So much better than the British issue
Marcus Aurelius | PA USA | 03/23/2008
(5 out of 5 stars)
"This remastered issue of Traffic's first American lp with the necessary material from other issues of the period is the one to have: great sound, great sequencing, and material that still sounds fresh after a long, long time. I wish that Traffic had been able to surpass their first two lp's. They didn't, but at least we have this wonderful record."
Groundbreaking, even by today's standard
murph | texas | 04/05/2008
(5 out of 5 stars)
"After being the teenaged frontman for the R&B-based Spencer Davis Group, Steve Winwood launced his eclectic follow-up, Traffic, with this auspicious debut -- originally titled Dear Mr. Fantasy in UK. To hear the opening, sitar-laden "Paper Sun" when your ears were expecting "Gimme Some Lovin', Phase 2" was a jarring revelation at the time -- and still is.
With a couple of so-so exceptions, Traffic's catalog is consistently high-quality and underrated, even with all the accolades and popularity the group enjoyed. But Heaven Is In Your Mind is still the best -- even better than their self-titled second album, John Barleycorn Must Die, or Low Spark Of High-Heeled Boys.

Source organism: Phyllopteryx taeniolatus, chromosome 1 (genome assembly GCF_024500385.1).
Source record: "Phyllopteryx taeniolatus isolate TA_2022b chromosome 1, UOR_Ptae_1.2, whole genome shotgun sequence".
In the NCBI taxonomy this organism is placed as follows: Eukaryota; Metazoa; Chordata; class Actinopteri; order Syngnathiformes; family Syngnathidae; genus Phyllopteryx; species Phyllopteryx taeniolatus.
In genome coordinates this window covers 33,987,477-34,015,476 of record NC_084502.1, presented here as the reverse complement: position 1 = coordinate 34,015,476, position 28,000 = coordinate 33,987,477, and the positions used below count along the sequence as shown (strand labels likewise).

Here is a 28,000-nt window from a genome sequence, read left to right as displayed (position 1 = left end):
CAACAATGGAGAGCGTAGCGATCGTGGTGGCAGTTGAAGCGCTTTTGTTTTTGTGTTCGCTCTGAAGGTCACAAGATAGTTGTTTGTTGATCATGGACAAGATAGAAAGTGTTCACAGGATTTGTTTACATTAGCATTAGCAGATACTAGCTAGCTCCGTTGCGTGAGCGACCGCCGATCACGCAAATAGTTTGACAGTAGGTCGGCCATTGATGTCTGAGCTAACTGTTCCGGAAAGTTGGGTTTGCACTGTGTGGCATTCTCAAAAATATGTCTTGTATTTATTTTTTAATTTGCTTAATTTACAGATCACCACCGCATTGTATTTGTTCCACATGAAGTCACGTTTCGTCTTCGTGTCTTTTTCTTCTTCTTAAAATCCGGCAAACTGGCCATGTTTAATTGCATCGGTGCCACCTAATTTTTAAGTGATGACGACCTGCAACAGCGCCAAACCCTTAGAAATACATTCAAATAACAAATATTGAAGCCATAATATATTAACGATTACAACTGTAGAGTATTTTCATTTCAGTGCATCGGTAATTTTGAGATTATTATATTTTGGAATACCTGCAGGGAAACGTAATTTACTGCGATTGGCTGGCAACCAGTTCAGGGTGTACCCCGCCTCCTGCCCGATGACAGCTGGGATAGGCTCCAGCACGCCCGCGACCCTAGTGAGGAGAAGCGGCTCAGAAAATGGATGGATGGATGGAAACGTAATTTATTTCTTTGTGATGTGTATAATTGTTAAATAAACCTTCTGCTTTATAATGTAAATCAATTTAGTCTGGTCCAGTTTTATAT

Dave Mason came and left before the release of the album (then rejoined for the second LP and left again), but the trio of Winwood, Jim Capaldi and Chris Wood were the true nucleus. Contrary to some revisionists' perspective, they were not the fathers of progressive rock or anything other subgenre; this is way too wide-ranging and far-reaching to pigeonhole. There's psychedelica, folk, R&B, jazz, and what would later be dubbed "world music," way ahead of its time.
Although he's invariably thought of as a singer and keyboard player, Winwood is also a killer guitarist and handles most the lead work here. There are several classics, but the obvious highpoint is "Dear Mr. Fantasy" -- the song that stole the show when Winwood played Clapton's Crossroads Festival in Chicago in '07.
I can't recommend this enough."